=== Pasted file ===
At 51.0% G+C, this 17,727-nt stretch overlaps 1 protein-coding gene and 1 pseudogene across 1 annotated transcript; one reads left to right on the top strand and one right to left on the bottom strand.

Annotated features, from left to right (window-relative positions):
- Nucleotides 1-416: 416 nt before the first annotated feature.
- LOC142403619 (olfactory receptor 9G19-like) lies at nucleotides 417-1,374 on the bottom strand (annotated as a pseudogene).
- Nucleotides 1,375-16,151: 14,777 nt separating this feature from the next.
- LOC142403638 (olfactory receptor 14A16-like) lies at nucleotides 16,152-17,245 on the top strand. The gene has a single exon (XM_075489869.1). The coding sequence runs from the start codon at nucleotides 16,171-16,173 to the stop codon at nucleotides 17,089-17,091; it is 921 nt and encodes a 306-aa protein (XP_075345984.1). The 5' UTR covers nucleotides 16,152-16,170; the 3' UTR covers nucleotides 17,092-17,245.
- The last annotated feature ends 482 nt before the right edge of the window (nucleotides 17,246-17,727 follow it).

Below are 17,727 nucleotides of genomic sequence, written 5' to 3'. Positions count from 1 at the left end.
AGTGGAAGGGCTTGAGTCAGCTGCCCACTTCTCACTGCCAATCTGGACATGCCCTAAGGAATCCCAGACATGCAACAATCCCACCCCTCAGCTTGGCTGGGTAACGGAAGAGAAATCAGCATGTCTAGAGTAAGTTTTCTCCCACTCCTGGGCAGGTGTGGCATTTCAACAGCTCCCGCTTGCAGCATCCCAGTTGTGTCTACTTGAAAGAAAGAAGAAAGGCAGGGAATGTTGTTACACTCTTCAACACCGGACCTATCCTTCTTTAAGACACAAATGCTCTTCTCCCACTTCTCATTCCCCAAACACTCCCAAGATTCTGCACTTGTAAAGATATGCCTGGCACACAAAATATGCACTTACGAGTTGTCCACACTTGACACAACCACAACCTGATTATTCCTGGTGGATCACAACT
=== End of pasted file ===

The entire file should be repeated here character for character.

At 51.0% G+C, this 17,727-nt stretch overlaps 1 protein-coding gene and 1 pseudogene across 1 annotated transcript; one reads left to right on the top strand and one right to left on the bottom strand.

Annotated features, from left to right (window-relative positions):
- Nucleotides 1-416: 416 nt before the first annotated feature.
- LOC142403619 (olfactory receptor 9G19-like) lies at nucleotides 417-1,374 on the bottom strand (annotated as a pseudogene).
- Nucleotides 1,375-16,151: 14,777 nt separating this feature from the next.
- LOC142403638 (olfactory receptor 14A16-like) lies at nucleotides 16,152-17,245 on the top strand. The gene has a single exon (XM_075489869.1). The coding sequence runs from the start codon at nucleotides 16,171-16,173 to the stop codon at nucleotides 17,089-17,091; it is 921 nt and encodes a 306-aa protein (XP_075345984.1). The 5' UTR covers nucleotides 16,152-16,170; the 3' UTR covers nucleotides 17,092-17,245.
- The last annotated feature ends 482 nt before the right edge of the window (nucleotides 17,246-17,727 follow it).

Below are 17,727 nucleotides of genomic sequence, written 5' to 3'. Positions count from 1 at the left end.
AGTGGAAGGGCTTGAGTCAGCTGCCCACTTCTCACTGCCAATCTGGACATGCCCTAAGGAATCCCAGACATGCAACAATCCCACCCCTCAGCTTGGCTGGGTAACGGAAGAGAAATCAGCATGTCTAGAGTAAGTTTTCTCCCACTCCTGGGCAGGTGTGGCATTTCAACAGCTCCCGCTTGCAGCATCCCAGTTGTGTCTACTTGAAAGAAAGAAGAAAGGCAGGGAATGTTGTTACACTCTTCAACACCGGACCTATCCTTCTTTAAGACACAAATGCTCTTCTCCCACTTCTCATTCCCCAAACACTCCCAAGATTCTGCACTTGTAAAGATATGCCTGGCACACAAAATATGCACTTACGAGTTGTCCACACTTGACACAACCACAACCTGATTATTCCTGGTGGATCACAACT